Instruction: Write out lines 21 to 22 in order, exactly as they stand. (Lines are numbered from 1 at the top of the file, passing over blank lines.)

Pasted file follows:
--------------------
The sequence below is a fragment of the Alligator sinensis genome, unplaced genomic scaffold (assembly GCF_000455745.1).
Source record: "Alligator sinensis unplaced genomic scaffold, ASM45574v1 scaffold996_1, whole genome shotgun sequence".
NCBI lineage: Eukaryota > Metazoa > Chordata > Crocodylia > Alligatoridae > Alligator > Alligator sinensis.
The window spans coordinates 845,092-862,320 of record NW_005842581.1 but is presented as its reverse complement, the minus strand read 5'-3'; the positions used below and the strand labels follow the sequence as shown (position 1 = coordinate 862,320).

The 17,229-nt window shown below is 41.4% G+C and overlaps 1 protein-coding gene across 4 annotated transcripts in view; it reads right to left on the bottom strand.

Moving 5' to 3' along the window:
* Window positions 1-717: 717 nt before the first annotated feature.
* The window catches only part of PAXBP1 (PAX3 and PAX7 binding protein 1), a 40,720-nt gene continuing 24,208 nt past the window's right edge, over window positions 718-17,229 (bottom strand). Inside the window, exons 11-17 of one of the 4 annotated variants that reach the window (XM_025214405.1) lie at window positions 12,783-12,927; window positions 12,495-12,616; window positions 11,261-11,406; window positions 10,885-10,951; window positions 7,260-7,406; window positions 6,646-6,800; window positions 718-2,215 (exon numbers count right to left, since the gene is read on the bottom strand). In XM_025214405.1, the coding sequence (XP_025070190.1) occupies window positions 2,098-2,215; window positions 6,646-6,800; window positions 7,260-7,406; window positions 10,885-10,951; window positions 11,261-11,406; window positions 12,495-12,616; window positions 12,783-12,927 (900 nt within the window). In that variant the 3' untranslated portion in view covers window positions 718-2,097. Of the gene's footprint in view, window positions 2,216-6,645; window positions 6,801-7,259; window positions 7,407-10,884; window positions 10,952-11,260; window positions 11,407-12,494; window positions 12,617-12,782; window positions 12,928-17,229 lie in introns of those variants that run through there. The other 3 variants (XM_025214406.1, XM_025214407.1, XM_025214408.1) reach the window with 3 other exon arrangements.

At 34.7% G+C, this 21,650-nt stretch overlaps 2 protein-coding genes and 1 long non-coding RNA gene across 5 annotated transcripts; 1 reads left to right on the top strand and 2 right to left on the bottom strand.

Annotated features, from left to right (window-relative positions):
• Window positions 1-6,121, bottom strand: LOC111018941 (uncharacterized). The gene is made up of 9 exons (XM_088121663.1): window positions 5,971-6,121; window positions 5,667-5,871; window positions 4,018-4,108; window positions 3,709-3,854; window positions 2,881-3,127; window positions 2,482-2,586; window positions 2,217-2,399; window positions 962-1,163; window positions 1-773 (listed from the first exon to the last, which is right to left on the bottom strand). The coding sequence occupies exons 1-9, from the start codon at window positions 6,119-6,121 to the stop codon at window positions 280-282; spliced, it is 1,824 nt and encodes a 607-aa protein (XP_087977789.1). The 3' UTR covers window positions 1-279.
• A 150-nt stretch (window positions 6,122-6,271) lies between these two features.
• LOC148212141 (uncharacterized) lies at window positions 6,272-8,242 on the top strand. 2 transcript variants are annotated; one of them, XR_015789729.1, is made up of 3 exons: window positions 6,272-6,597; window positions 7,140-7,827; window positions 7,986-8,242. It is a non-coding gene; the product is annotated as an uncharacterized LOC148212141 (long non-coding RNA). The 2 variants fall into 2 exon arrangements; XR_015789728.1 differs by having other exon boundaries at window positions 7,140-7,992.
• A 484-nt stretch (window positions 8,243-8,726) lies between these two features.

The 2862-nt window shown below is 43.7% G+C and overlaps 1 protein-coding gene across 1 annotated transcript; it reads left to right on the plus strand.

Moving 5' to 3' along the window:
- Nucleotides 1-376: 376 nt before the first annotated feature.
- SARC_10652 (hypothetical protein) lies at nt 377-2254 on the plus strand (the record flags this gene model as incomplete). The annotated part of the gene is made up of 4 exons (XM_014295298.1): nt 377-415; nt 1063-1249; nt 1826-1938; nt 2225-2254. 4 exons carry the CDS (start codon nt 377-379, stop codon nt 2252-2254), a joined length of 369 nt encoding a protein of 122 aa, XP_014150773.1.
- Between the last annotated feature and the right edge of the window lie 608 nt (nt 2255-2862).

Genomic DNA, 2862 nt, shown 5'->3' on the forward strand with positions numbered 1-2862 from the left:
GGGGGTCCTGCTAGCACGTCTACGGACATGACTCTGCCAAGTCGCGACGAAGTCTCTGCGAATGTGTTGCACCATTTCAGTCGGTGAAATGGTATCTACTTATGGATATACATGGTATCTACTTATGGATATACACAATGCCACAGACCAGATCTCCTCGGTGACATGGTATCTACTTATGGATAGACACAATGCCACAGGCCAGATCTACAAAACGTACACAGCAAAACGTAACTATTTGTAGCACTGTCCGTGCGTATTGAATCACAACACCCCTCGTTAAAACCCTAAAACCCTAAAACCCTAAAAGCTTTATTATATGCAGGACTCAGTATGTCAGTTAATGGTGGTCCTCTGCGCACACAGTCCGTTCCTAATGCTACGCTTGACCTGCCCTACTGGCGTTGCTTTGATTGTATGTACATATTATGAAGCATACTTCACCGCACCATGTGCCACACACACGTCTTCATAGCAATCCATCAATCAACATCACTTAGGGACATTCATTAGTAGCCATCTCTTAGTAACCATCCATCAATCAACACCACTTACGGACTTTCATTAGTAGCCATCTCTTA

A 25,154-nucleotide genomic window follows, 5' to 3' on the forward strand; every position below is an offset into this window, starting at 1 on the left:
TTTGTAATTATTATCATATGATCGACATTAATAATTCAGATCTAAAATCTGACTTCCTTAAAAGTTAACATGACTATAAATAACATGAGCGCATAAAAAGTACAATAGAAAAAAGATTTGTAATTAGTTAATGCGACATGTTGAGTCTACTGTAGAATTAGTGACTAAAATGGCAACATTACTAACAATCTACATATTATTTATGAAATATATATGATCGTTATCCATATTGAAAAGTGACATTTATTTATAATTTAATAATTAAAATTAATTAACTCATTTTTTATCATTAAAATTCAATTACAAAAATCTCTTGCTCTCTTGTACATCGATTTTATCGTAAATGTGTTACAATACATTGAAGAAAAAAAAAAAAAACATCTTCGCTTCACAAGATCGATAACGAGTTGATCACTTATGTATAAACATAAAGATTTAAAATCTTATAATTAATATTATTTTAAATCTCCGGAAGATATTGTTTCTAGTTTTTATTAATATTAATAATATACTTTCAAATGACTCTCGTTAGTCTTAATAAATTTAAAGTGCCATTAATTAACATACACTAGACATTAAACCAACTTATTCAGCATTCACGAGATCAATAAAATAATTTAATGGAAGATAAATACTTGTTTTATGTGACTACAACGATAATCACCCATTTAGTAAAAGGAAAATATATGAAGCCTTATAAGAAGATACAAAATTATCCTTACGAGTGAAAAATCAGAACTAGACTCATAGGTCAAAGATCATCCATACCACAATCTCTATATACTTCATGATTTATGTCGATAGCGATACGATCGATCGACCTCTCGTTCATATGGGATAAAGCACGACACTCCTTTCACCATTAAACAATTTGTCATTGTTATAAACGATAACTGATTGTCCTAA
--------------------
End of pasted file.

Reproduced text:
GGGGGTCCTGCTAGCACGTCTACGGACATGACTCTGCCAAGTCGCGACGAAGTCTCTGCGAATGTGTTGCACCATTTCAGTCGGTGAAATGGTATCTACTTATGGATATACATGGTATCTACTTATGGATATACACAATGCCACAGACCAGATCTCCTCGGTGACATGGTATCTACTTATGGATAGACACAATGCCACAGGCCAGATCTACAAAACGTACACAGCAAAACGTAACTATTTGTAGCACTGTCCGTGCGTATTGAATCACAACACCCCTCGTTAAAACCCTAAAACCCTAAAACCCTAAAAGCTTTATTATATGCAGGACTCAGTATGTCAGTTAATGGTGGTCCTCTGCGCACACAGTCCGTTCCTAATGCTACGCTTGACCTGCCCTACTGGCGTTGCTTTGATTGTATGTACATATTATGAAGCATACTTCACCGCACCATGTGCCACACACACGTCTTCATAGCAATCCATCAATCAACATCACTTAGGGACATTCATTAGTAGCCATCTCTTAGTAACCATCCATCAATCAACACCACTTACGGACTTTCATTAGTAGCCATCTCTTA

A 25,154-nucleotide genomic window follows, 5' to 3' on the forward strand; every position below is an offset into this window, starting at 1 on the left: